- Infants (under 1 year) should get breastmilk or formula. There is soy formula and it's just fine. I fed my son soy formula and he's fine. After about 6 months they can have some food but the primary source of calories should still be breastmilk or formula. I fed my son standard infant foods like iron-fortified rice cereal, applesauce, pureed peas, etc. (he got plenty of less common foods that are more strongly associated with veganism too, I'm just making the point that you don't want to avoid all mainstream foods - there's a reason they fortify infant food with iron and vitamin D).

- Toddlers (over 1 year) should switch to soy milk instead of formula. They can eat more of a variety of foods that require some chewing, but still avoid hard candies and nuts or taffy or popcorn, things like that. Be careful with veggie meats because even though most are softer than animal meats, they can still pose a choking hazard just like animal meats. The issue with vegan toddlers is often that they fill up on fiber and may not get enough fat and protein, so just be a little careful about making sure they get plenty of legume-based foods and foods that have fat. My little one likes all kinds of beans, particulary well-seasoned beans. He loves avocados and a light spread of nut butter on crackers or toast. He gobbles up vegan cheese. And he'll eat virtually anything he can dip into a sauce (so veggie burgers or veggie chickn nuggets will get eaten if he can dip them in katsup or vegan ranch dressing).

- As they grow you just want to make sure they continue to get a wade variety of plant-based foods along with a good source of B12 and perhaps some fortified foods (like soy milk with vitamin D and calcium or breakfast cereal with added nutrients). Remember that children need more protein and fat than adults. They still need fiber and all the other good things in fruits and veggies and grains but for example, most kids can eat more nuts than adults should eat.

Here is a link with articles about veg kids: http://www.vegansoapbox.com/topics/children/

On the topic of dogs, my dogs eat V-Dog (available online for mail order) or Natural Balance Vegetarian Formula For Dogs (available at most major pet supply stores). They are both healthy and happy. We don't restrict the foods they eat when they're not in our care (friends house etc) so they do get some nonveg treats now and then, but in general they eat a vegan diet. I don't think every vegan needs to feed their animals vegan food because I think that's a personal choice and sometimes there are exceptional circumstances (we have four cats and three have special diets/medicines so our cats are not vegan). Do what feels right to you, just take the time to educate yourself about it.

For furniture and clothes, just take your time and change things little by little. Find a few good resources, like these
http://www.veganessentials.com/
http://www.alternativeoutfitters.com/
http://www.cosmosveganshoppe.com/
http://www.foodfightgrocery.com/
and then plan to replace old items with new vegan versions when you can.
 

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Discussion Starter · #5 ·
thank you everyone. Elaine I'm excited to check out the links

Its a process, I understand. For me it was kind of instantaneous. Like I absolutely can't do this anymore.
 

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Quote:
Originally Posted by AeryFairy View Post

Step back. Breathe.
My thoughts exactly, it is hard making the transition from vegetarian to vegan. Don't worry about animal products you already own, especially something so expensive to replace such as furniture. Its already been made so it doesn't make an impact. What matters in avoiding it when making future purchases. If you're not comfortable wearing animal products donate them, but don't forget the environmental impact of buying new clothing.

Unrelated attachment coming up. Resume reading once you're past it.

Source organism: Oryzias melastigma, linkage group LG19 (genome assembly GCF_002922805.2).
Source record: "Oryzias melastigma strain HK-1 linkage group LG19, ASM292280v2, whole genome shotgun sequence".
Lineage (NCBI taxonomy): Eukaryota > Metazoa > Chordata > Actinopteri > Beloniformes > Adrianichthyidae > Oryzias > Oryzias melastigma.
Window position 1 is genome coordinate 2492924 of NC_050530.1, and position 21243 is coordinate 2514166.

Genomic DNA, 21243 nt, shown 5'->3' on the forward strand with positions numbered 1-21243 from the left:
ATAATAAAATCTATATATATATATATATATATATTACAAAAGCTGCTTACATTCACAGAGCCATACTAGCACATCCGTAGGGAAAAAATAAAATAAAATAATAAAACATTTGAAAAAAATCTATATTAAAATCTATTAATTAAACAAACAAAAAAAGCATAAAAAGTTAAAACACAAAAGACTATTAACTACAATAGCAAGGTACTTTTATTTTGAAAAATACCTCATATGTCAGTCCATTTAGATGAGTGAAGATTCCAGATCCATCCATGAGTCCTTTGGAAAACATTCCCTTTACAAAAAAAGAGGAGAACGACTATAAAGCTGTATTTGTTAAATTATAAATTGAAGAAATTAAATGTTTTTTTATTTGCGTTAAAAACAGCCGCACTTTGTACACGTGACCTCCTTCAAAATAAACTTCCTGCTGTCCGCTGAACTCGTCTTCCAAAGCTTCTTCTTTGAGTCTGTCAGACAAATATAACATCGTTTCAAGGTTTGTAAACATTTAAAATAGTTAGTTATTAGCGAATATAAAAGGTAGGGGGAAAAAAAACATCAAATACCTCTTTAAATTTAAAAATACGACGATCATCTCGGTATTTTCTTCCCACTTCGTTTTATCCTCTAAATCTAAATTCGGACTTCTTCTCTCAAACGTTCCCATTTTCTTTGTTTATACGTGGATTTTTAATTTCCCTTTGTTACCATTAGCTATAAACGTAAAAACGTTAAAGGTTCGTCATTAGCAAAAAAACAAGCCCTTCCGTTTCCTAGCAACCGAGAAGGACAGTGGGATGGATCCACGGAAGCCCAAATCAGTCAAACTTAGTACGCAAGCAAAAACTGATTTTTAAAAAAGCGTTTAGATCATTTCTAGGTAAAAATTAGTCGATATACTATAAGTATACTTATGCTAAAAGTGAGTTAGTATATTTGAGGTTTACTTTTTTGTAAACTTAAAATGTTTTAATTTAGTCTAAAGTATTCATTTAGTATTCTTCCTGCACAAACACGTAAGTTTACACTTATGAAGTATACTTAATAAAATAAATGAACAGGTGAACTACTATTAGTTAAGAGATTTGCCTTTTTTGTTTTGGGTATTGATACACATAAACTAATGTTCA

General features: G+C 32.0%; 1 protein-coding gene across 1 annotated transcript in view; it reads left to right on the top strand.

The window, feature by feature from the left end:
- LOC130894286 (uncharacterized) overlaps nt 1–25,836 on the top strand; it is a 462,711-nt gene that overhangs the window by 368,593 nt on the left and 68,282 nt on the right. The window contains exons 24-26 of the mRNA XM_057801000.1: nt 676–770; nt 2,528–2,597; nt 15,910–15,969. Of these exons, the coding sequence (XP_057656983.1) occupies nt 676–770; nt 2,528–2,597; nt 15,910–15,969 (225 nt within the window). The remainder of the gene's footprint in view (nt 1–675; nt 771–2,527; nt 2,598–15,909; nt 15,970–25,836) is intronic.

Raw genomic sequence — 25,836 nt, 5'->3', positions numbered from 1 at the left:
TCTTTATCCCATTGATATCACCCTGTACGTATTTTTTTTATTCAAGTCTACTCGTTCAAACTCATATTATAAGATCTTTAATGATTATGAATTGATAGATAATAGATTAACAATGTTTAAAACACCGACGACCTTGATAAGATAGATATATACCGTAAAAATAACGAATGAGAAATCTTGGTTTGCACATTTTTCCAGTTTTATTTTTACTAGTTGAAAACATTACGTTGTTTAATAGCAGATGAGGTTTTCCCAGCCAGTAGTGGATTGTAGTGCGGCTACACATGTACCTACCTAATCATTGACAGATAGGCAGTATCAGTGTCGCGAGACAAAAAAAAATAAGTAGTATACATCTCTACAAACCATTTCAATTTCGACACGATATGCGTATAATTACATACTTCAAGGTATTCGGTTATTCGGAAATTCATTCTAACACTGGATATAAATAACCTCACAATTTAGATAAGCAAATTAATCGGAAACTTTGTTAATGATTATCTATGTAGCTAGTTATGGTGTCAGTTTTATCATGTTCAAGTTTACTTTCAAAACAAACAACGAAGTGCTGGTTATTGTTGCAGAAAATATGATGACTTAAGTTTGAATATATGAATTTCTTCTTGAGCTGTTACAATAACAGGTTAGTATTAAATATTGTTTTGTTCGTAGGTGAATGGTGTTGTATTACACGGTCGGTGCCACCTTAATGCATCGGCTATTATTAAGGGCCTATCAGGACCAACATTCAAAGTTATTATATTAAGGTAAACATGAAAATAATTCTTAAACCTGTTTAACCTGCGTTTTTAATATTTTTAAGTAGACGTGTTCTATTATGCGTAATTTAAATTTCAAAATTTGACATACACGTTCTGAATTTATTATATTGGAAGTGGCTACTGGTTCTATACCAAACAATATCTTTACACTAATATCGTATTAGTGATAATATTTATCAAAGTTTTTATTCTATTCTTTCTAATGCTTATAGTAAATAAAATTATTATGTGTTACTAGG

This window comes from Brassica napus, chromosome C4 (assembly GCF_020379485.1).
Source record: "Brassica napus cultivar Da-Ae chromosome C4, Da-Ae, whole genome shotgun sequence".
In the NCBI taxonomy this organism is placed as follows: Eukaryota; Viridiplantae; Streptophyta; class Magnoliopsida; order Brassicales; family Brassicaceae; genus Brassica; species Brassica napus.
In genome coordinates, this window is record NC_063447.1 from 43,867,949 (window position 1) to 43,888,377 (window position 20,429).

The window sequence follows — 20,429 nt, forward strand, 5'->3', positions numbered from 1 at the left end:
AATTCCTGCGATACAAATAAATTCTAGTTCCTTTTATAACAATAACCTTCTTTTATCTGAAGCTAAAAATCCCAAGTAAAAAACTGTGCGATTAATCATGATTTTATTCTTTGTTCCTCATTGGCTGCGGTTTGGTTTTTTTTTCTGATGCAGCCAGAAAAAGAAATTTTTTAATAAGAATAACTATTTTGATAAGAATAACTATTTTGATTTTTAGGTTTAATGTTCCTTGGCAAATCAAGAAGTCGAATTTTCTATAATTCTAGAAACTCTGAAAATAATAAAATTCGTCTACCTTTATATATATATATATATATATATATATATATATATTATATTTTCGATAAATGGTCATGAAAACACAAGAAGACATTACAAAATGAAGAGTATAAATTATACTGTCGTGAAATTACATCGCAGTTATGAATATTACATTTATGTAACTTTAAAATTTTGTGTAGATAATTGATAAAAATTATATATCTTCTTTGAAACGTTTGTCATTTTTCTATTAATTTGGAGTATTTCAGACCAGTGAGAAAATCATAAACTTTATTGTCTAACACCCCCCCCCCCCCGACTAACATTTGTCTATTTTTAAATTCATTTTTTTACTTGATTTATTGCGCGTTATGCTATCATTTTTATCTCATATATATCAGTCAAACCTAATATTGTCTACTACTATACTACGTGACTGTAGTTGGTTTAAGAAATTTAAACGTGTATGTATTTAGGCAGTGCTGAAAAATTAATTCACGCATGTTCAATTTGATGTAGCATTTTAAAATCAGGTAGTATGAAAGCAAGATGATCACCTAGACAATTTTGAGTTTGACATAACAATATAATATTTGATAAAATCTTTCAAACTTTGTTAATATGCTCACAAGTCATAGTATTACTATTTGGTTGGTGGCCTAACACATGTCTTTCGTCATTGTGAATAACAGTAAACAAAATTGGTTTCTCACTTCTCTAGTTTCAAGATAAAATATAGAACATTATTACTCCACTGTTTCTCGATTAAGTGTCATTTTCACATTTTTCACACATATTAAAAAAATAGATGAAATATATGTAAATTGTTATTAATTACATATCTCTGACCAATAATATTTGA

When I first went vegan I eliminated all the obvious animal products/bi products first. There are topics like oreos (refined sugar) that even long term vegans debate about (as I'm sure you noticed lol). Sometimes slips happen. When I first went vegan there were a lot of "thats not vegan" from a vegan friend, so you learn as you go.
 

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Originally Posted by mollycakes View Post

thank you everyone. Elaine I'm excited to check out the links

Its a process, I understand. For me it was kind of instantaneous. Like I absolutely can't do this anymore.
I felt the same way when I finally made the decision to be vegan (just a couple months ago, i'm still a newbie). I wanted to instantly throw out EVERYTHING I had that had animal products in it (which was alot!). After many discussions with my partner, who talked me down a little, I was convinced that a more balanced approach was the only way for this new lifestyle to be sustainable (and budget friendly)! So I am constantly focused on learning more, reading more, etc., and being more aware of my purchasing choices. I still feel like there's lots of things I am unaware of, or never even consider, but I do my best to improve. It's challenging- and that's without the added pressure of kids!

One thing that might be helpful to note--I had never cooked vegan before I decided to be vegan, so I had no idea how good the food was! Invest in a good vegan cookbook (the one i started with was Vegan with a Vengance--its great!) If you cook recipes from that book, i'd wager your family wouldn't notice or care that their dinner is vegan!
 

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Discussion Starter · #8 ·
By the way, I "came out" to my followers on my food blog today. It felt good. I will be going in a new direction with my blog for sure, but it is going to be a tough change! Thank you for your support through this change in my life.
Here is my post today from a meal I made last night:
http://sunshineinmyfood.com/2011/07/...lack-bean-dip/
 

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I'm a deontologist at heart so becoming a vegan wasn't too difficult for me. Even after five years of being a vegan I still use leather shoes that I bought nearly a decade ago. Some people consider this un-vegan (and denotatively it is), but I don't see any hard moral reasons to not use them and find a lot of ecological and resource based reasons to use them. Given the "hard ethics" approach I take to previously purchased animal products I tend to talk of them in terms of what's comfortable for you.